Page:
It is difficult if not impossible to foresee future research results. I am sharing the belief with many other colleagues that grant applications are largely a waste of time (in particular if most applications fail). A recent correspondence letter in Nature applauds
One obvious solution is to put more money into the system… Another suggestion is to change the system for submitting and assessing applications, placing more of the onus on the universities, perhaps via a quota system for applications. A third is to weight the system more in favour of applicants’ published track record and less in favour of the proposed science (with a special track for first-time applicants).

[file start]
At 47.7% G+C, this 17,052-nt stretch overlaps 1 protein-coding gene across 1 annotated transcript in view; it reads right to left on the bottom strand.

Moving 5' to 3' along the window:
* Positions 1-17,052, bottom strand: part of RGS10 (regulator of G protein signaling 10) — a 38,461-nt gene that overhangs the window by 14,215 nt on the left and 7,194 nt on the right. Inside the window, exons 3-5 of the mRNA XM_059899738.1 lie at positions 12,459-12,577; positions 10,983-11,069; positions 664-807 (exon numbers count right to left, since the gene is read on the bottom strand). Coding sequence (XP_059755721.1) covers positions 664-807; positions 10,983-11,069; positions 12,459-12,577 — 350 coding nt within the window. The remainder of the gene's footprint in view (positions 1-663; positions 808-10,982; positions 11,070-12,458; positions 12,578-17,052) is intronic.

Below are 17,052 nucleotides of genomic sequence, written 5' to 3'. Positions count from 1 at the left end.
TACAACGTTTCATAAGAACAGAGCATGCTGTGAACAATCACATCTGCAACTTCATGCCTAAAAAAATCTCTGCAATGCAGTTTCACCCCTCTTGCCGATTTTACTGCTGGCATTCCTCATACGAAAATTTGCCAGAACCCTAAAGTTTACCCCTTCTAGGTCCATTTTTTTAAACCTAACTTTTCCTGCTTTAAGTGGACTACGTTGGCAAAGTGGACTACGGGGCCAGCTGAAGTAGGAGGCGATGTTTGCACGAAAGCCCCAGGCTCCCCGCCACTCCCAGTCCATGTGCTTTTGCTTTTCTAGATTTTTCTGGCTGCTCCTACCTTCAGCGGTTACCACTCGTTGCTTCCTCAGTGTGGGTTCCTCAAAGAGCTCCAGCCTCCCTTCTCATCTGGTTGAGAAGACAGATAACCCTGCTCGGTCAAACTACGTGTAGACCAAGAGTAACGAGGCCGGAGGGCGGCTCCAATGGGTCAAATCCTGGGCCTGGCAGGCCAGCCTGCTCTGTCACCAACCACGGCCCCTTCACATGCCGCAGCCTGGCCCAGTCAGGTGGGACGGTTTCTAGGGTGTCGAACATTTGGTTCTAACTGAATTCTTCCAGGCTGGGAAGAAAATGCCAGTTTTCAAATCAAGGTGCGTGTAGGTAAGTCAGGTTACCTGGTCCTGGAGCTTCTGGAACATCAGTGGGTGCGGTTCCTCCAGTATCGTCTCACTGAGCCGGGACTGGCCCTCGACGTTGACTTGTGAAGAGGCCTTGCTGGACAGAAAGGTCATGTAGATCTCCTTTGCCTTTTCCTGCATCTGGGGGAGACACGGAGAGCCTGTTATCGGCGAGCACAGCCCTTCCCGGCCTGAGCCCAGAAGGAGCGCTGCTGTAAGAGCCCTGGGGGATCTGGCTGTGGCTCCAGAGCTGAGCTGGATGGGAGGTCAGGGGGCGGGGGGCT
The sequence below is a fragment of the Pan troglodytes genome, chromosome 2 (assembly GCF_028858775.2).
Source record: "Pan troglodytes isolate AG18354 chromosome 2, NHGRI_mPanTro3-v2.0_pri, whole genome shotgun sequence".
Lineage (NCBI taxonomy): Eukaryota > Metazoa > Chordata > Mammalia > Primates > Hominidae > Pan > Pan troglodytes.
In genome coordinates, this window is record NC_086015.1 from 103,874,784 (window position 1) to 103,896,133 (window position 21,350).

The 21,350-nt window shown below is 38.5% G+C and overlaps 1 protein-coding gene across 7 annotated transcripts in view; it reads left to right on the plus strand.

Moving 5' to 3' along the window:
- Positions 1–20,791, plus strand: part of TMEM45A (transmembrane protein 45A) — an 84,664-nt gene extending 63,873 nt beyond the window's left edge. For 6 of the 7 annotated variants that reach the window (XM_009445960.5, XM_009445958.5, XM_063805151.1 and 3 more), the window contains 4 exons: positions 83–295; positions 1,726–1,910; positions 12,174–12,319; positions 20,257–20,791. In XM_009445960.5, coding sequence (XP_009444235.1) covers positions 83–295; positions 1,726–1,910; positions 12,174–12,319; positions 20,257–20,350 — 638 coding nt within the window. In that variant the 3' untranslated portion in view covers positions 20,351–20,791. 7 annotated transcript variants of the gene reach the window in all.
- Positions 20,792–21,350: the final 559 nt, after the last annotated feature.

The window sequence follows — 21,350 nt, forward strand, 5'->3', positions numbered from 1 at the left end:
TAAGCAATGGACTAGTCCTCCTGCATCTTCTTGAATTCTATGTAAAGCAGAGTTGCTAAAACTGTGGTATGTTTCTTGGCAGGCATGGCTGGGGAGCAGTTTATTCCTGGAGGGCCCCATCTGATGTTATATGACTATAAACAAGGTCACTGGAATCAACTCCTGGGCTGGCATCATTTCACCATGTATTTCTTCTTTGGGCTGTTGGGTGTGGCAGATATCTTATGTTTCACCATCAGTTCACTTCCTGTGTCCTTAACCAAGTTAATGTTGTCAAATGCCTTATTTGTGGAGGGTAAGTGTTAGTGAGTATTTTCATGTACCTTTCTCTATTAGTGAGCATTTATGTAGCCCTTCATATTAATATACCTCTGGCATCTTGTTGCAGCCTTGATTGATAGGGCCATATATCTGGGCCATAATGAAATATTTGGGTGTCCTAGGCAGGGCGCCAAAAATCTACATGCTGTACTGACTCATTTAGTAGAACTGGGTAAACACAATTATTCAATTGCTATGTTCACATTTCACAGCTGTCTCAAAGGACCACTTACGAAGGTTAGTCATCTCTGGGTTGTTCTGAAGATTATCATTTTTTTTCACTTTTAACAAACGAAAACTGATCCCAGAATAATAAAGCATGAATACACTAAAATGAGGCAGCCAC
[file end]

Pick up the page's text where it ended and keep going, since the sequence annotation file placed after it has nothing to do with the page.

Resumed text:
Taking the last argument seriously, I wonder if there has been ever meta-socio-science studies looking at the individual output?
Just counting papers and impact will not be sufficient. Type “B” research (>10 papers/year) is a highly dangerous habit if not caused by a truly ingenious spirit as well as type “D” research (who just know how to let others work for them). Yea, yea.